Category Archives: Uncategorized

Image of the Week: OSM-derived typography maps


We saw these maps a few weeks ago, and now they have been recognized
as Image of the Week. As described by the creators at Axismaps:

These unique maps of Chicago and Boston accurately depict
the streets and highways, parks, neighborhoods, coastlines, and
physical features of the city using nothing but type. Only by manually
weaving together thousands upon thousands of carefully placed words
does the full picture of the city emerge. Prints are

Very nice, and perhaps these are just the gift for your favourite
mapper, once you have already picked up a copy of each of the new OSM
books for them, of course.

See more pretty maps and wonderful photography of maps on the Axismaps web site.

They have a blog entry describing the process of creating these maps, as well.

This is a Featured image, which means that it has been identified as
one of the best examples of OpenStreetMap mapping, or that it provides
a useful illustration of the OpenStreetMap project.

If you know another image of similar quality, you can nominate it at

I do not think we are in Kansas any more


OpenStreetMap contributor Toby Murray has had a look at OSM data in
Kansas, with an eye towards roads un-edited, towards automated edits
and towards the upcoming census. What did he find? In part, he found
that he is making a difference.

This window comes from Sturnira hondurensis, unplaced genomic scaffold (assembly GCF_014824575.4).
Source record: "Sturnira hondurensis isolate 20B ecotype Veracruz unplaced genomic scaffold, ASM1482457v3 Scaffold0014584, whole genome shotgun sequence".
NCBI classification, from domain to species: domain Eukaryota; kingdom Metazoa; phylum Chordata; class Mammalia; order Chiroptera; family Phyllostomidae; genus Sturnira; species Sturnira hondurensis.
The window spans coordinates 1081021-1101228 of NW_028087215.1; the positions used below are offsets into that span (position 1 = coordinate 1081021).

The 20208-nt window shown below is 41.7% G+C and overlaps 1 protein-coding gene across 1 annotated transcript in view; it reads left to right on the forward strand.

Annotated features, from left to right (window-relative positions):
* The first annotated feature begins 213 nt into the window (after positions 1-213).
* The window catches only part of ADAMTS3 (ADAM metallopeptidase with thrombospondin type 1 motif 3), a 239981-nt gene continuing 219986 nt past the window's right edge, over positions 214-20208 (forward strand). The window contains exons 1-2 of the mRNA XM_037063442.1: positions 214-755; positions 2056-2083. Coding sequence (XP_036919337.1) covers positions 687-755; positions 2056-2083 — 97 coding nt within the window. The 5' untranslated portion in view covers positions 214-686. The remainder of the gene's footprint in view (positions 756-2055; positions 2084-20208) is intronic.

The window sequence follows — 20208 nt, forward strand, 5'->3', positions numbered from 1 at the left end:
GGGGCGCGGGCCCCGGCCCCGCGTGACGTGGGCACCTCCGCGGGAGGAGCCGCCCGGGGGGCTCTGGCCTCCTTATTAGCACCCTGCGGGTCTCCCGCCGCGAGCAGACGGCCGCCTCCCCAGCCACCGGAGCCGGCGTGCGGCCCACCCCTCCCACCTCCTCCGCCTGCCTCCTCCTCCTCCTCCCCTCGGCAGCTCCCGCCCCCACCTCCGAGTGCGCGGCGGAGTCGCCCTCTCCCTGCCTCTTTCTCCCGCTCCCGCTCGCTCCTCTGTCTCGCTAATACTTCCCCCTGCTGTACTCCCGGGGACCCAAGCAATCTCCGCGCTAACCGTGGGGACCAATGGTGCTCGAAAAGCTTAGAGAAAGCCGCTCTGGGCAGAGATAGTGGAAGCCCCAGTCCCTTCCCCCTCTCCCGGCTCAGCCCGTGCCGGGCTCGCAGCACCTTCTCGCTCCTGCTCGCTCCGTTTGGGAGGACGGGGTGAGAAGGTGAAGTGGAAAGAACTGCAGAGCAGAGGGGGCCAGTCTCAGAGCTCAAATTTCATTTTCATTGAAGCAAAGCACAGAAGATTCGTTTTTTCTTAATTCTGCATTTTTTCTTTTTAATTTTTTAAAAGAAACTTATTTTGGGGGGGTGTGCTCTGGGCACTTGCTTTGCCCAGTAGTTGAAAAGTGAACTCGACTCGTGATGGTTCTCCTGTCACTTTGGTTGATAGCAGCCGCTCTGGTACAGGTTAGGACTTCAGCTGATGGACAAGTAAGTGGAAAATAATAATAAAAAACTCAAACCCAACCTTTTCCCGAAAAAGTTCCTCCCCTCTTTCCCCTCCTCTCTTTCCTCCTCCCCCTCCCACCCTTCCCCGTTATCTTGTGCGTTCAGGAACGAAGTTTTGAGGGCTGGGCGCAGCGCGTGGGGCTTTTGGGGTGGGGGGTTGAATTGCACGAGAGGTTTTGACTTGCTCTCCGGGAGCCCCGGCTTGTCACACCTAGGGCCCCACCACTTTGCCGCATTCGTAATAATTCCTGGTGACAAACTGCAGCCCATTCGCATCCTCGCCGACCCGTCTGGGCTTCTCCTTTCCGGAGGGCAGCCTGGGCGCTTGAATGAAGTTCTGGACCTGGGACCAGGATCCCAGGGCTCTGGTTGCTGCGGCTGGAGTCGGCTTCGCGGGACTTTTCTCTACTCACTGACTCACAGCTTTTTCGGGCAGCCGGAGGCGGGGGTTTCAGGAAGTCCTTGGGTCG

There are 105 counties in Kansas. 104 of them still have
have 78% of their TIGER data in its original state. One has had 75% of
it modified. Yes, this is the county I live in. Yes, most of it was
done by me. Yes, this inflates my ego.

Share with Toby, the joy he takes in seeing the results of his
participation in OpenStreetMap and read his article on his newly
minted blog.

See the OpenStreetMap coverage evolving

There has been a lot of buzz regarding OpenStreetMap during the last days e.g. here or here. However, I learned from several people that they did not understand why interest in OpenStreetMap has increased e.g. here. I thought it is time to visualize some of the recent map development. ITO has done some very nice visualization on OpenStreetMap but I thought a time lapse video on the evolution of the map is missing. Just watch the video for the European map and see if the buzz is justified.

[vimeo w=500&h=283]

There are other versions for Germany only and (slower) versions for Europe in Full HD and Germany in HD.

Even more OpenStreetMap announcements from MapQuest

Antony Pegg, of the MapQuest Open Team, has announced even more
OpenStreetMap related news, including the answer to a mystery from a
short while ago. Ant tells us:

I am very happy to welcome Thea Clay to the MapQuest Open

Antony also tells us about MapQuest implementations of Potlatch 2,
nominatim and some documentation goodies that you will want to see in
his complete article. Go read it now.…

More contributors equals better data


Muki Haklay, senior lecturer in GIS at University College, London has
published another academic study of OpenStreetMap data quality. In
this paper, Professor Haklay shows that Linus’ Law applies to
OpenStreetMap. Linus’ Law states

Given enough eyeballs, all bugs are shallow

as applied to OpenStreetMap. Professor Haklay shows how positional